• Just over half of students (58 percent) were feeling safe from Covid-19 after the lockdown, down from 85 percent of students during the lockdown.
  • Auckland secondary students were more anxious than secondary students outside of Auckland, following the second lockdown in Auckland.

If you have NCEA students at your school, they may need some additional support this year.

  • Nearly a third of NCEA students (years 11-13) were not feeling positive about the rest of the year, when we surveyed them in Term 3 2020.
  • Only a quarter of NCEA students (26 percent) said they are coping well with their schoolwork.

Covid-19 and the disruption caused by the lockdowns may have had an impact on your students’ attendance, even those students who were attending regularly before Covid-19.

  • When we talked to schools in Term 3 last year, not all students were back at school and attending regularly.
  • Nearly half of schools reported that they had ongoing concerns about student attendance in September 2020.
  • Nearly a quarter of NCEA students disagreed that they were keeping up with their learning.

There is likely to have been a negative impact on some of your students’ progress and most principals told us they were worried about the impact on learning.

  • Just over a third of schools (37 percent) told ERO they had deliberately deferred some formal assessment.
  • Six out of ten schools reported having concerns about student progress and achievement.
  • Where schools have done learning assessments, teachers identified some students who have fallen behind.

See Part 1 and 2 in the Learning in a Covid-19: The Impact of Covid-19 on Schools report for more information about the impact on student wellbeing, engagement and learning.

What do we suggest you can do to continue to support your school this year?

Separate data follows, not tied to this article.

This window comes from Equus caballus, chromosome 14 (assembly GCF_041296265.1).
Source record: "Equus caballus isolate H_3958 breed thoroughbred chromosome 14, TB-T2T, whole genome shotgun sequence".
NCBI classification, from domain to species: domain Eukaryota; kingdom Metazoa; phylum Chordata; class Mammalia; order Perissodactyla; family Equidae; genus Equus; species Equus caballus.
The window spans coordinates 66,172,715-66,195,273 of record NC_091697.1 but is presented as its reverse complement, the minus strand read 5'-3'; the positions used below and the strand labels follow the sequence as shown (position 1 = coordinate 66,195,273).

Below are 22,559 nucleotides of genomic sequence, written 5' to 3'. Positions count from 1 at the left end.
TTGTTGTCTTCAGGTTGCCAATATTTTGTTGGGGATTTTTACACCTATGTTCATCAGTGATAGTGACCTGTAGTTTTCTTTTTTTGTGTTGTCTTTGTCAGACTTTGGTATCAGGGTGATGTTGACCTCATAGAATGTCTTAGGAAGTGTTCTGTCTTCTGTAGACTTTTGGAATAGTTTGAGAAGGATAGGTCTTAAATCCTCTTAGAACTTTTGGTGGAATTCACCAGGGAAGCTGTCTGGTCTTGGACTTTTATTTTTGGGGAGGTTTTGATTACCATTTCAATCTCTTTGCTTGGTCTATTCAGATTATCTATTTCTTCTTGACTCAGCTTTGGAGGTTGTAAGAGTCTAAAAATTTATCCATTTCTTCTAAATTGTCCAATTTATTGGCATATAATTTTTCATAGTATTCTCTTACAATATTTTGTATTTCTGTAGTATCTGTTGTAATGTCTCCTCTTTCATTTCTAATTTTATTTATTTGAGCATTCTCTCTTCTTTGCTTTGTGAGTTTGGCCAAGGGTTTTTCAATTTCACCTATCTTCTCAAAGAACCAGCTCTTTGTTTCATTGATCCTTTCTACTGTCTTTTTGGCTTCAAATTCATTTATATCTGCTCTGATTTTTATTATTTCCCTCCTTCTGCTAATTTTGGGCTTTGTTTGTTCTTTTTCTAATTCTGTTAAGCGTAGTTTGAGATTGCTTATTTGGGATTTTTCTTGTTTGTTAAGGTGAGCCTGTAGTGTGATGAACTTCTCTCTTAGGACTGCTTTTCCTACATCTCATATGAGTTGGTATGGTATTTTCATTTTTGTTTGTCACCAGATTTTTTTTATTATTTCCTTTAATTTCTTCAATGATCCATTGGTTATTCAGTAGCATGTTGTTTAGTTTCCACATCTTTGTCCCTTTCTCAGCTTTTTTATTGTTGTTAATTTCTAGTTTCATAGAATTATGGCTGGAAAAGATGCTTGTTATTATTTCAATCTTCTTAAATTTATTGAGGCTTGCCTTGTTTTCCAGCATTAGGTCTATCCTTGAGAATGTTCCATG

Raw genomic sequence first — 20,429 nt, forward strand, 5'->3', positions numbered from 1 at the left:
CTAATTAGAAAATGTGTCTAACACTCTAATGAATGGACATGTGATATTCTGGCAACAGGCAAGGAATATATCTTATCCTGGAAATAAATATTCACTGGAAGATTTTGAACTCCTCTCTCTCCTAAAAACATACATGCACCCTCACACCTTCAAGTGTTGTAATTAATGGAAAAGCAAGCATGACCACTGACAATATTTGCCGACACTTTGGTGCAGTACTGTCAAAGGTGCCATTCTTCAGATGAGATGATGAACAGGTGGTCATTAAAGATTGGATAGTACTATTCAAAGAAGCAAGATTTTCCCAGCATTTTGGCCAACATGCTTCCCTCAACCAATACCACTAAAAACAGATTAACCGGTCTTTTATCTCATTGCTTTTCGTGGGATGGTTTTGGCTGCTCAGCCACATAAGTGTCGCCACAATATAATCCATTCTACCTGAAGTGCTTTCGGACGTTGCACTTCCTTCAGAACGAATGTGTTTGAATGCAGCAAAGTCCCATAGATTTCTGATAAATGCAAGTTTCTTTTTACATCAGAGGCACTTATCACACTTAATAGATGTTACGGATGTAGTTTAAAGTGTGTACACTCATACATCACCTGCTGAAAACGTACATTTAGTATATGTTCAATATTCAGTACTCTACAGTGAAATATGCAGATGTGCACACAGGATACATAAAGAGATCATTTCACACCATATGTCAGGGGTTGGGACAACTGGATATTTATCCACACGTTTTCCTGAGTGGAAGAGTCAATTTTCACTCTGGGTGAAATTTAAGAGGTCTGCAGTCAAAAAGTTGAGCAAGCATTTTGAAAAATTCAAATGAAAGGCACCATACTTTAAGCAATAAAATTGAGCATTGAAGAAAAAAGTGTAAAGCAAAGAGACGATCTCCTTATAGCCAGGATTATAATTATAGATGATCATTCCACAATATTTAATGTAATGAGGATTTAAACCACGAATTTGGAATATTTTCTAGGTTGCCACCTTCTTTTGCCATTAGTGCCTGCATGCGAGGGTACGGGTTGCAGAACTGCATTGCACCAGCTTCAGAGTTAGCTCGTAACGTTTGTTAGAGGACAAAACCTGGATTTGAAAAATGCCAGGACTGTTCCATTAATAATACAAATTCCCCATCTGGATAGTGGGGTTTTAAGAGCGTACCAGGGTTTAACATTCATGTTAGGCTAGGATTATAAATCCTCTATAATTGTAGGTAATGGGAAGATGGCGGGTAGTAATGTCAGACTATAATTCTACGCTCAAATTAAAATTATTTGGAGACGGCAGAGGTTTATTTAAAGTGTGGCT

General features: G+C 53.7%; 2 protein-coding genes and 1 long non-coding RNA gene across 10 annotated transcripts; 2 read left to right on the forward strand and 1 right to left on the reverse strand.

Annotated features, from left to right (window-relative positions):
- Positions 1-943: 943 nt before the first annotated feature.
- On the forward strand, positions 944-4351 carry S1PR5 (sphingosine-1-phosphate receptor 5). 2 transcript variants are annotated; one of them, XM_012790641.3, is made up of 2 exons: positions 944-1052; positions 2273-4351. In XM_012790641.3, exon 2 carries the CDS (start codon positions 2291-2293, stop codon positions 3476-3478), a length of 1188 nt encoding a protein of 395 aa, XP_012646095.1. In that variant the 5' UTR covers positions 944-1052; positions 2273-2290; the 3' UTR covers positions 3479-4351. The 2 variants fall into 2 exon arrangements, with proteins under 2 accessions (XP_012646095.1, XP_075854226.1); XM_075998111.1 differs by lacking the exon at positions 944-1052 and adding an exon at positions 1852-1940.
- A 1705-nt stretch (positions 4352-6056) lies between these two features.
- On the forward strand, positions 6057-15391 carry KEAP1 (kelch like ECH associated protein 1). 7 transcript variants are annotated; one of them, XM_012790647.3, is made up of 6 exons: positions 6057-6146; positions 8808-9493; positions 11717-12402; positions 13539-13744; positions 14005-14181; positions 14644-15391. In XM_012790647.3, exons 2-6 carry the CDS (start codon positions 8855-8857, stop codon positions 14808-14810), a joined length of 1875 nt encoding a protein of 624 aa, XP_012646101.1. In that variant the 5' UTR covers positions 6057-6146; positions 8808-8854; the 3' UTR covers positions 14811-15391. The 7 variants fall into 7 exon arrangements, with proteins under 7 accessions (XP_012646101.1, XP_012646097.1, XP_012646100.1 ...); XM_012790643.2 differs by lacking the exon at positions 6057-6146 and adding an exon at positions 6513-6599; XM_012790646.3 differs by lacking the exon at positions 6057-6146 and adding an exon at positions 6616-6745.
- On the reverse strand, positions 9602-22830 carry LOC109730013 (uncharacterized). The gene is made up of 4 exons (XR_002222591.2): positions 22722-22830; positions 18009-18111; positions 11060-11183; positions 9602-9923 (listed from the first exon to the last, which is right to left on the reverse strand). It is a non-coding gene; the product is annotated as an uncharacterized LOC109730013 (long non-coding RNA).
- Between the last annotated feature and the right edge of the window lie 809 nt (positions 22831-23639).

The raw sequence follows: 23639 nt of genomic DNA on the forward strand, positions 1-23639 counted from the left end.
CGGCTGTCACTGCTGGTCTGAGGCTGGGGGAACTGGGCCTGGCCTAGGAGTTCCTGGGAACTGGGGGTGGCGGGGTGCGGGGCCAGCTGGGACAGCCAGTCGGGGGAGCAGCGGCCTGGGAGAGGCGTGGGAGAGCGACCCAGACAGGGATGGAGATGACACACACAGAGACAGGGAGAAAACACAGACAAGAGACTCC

You may wish to work with your colleagues to plan how you will support your school in a Covid-19 world. As tamariki return to school in 2021, here are some actions you could take to continue to support students, principals, teachers, parents and whānau.

  1. Reflect on 2020 – identifying what worked well for your school, what challenges emerged and how to address these.
  2. Encourage leaders at your school to promote student wellbeing – ensuring your school has an effective pastoral system and supports in place to address student wellbeing needs.
  3. Promote the importance of supporting student engagement, particularly through relationships with whānau – encouraging leaders and staff to actively engage whānau as partners in their child’s learning and developing strategies to engage students with school life.
  4. Encourage leaders to use differentiated teaching strategies to meet the different needs of students – ensuring that learning is scaffolded from where students are at and that learning remains a collaborative process.
  5. Support leaders to prioritise their own wellbeing and that of staff – advocating for regular reviews of how staff wellbeing is supported through your school’s systems.
  6. Listen to and draw on the experiences of others across the education sector – to inform strategies and support for student engagement and achievement.

See Part 4 in the Learning in a Covid-19 World: The Impact of Covid-19 on Schools report for more information about the key lessons for supporting schools going forward.

Where can you go for help?